Reaching a “captive” target of school-going girls seems doable for the programme, while reaching girls out of school as well as newly married women with WIFS remains a challenge. In this context, it is time that innovative initiatives by states could be critically studied to explore the scope of scaling up the best practices and reach “out of school” girls. One such initiative is by Uttar Pradesh where the UMANG (Upgrading Marriage Age Nutrition and Growth) reaches out of schoolgirls. Jharkhand’s programme for adolescent girls is also worth mentioning.

Under the UMANG Project, “kitty” groups of about 24 girls was formed who were trained on health, nutrition, and personal sanitation care of self and other adolescent girls. The Adolescent Girls Scheme of ICDS, could be redesigned with trained schoolgirls reaching and counselling out of schoolgirls.

For reducing anaemia, ensuring the availability of IFA tablets at low cost to adolescent girls in middle and high socio-economic groups, including those in private schools, is essential. A social marketing strategy for IFA tablets pilot tested in the late 1990s by Delhi government in partnership with the NGO, Parivar Seva Sanstha, provides important leads. Such social marketing of IFA supplements is also reported from countries such as Cambodia and the Philippines. Such a strategy would enhance the public image of “Anaemia Mukt Bharat” programme. Besides these measures, effort needs to be directed at launching a national campaign on “right food” and adequate physical activity as well as on promoting regular consumption of selected food items fortified with iron and vitamins. There is a need to build on the national public health success of elimination of iodine deficiency through iodine fortified salt programme. Additionally, the guidelines issued by Food Safety and Standards Authority of India (FSSAI) regarding fortification of wheat, rice, oil, salt and a plan under finalisation to promote safe and healthy diets for school children offer opportunities to address malnutrition in adolescents.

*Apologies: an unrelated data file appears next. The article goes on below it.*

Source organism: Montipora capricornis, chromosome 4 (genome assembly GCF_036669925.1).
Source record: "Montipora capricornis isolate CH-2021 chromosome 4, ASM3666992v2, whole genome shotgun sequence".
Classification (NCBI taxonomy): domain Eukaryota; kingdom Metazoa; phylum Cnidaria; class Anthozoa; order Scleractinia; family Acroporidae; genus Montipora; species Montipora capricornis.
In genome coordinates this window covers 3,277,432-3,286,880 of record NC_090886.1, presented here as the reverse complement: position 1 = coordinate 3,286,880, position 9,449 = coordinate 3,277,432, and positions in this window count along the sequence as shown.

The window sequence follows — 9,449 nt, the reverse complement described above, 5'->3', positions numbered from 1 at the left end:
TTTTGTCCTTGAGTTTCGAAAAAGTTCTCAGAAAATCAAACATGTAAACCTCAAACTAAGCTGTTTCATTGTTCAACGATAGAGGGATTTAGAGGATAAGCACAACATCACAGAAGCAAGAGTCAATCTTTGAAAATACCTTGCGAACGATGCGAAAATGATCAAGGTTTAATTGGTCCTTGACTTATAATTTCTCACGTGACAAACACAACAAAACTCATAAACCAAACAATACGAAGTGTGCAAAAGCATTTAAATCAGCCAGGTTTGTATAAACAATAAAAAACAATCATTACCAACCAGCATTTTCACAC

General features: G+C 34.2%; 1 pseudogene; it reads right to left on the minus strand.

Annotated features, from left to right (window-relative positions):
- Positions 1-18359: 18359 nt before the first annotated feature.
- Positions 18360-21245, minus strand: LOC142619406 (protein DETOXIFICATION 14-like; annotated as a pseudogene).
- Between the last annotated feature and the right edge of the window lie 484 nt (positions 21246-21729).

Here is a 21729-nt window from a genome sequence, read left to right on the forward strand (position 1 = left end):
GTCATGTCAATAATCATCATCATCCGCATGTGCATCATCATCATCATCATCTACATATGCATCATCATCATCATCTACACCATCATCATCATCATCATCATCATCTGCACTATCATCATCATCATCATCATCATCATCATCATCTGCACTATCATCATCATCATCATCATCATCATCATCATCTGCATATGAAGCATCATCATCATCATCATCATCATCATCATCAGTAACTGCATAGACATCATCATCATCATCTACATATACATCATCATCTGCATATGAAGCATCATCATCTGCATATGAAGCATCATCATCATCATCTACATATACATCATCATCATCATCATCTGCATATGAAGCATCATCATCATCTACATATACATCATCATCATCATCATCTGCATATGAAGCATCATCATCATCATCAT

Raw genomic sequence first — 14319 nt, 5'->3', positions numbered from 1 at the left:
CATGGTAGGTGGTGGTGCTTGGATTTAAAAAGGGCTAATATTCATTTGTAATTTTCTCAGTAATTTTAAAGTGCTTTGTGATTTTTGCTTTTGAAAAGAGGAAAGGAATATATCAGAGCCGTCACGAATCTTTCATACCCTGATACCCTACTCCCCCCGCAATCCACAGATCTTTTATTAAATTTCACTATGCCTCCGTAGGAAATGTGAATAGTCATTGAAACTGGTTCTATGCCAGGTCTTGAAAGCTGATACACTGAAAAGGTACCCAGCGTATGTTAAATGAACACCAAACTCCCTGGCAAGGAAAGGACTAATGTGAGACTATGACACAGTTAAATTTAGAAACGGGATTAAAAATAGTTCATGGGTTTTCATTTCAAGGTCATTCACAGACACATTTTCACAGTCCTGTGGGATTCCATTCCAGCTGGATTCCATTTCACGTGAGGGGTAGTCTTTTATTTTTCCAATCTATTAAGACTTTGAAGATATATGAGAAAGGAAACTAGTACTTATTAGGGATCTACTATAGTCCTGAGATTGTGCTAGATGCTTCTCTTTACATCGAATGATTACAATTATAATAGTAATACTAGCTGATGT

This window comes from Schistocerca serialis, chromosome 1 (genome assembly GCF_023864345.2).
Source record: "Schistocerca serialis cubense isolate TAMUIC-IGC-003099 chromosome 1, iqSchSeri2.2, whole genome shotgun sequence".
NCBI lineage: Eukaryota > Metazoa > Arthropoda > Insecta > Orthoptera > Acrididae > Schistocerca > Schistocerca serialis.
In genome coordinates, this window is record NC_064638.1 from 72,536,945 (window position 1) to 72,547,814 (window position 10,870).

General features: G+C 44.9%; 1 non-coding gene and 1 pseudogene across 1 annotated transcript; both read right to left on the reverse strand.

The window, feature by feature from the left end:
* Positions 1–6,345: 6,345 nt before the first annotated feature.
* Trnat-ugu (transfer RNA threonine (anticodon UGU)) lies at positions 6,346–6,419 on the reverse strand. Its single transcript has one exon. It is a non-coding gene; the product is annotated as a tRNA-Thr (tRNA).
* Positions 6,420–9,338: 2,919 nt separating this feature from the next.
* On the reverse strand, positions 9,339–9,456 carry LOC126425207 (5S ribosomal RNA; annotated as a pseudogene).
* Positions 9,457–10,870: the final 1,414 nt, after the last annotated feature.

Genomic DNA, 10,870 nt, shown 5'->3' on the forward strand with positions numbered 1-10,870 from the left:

With the launch of POSHAN Abhiyaan in 2018, political will is higher than ever before, for achieving the objectives of reducing stunting, low birth weight and anaemia. The interventions must look beyond the critical 1,000 days and address the challenge of malnutrition in the second decade of life or adolescent malnutrition. There is an urgent need to recognise that the two distinct population groups must be an integral part of POSHAN Abhiyan campaign — women in the preconception stage and adolescent girls.

It is estimated that for every rupee invested in adolescent health, there is a tenfold social and economic return. The time to invest and act for addressing adolescent nutrition is now. A focus on the adolescent population would contribute to improving education and protecting the future generations from malnutrition, ill health, and in building quality human resource imperative to shift to “Atmanirbhar Bharat”.

The writer is Founder Director, Public Health Nutrition and Development Centre, New Delhi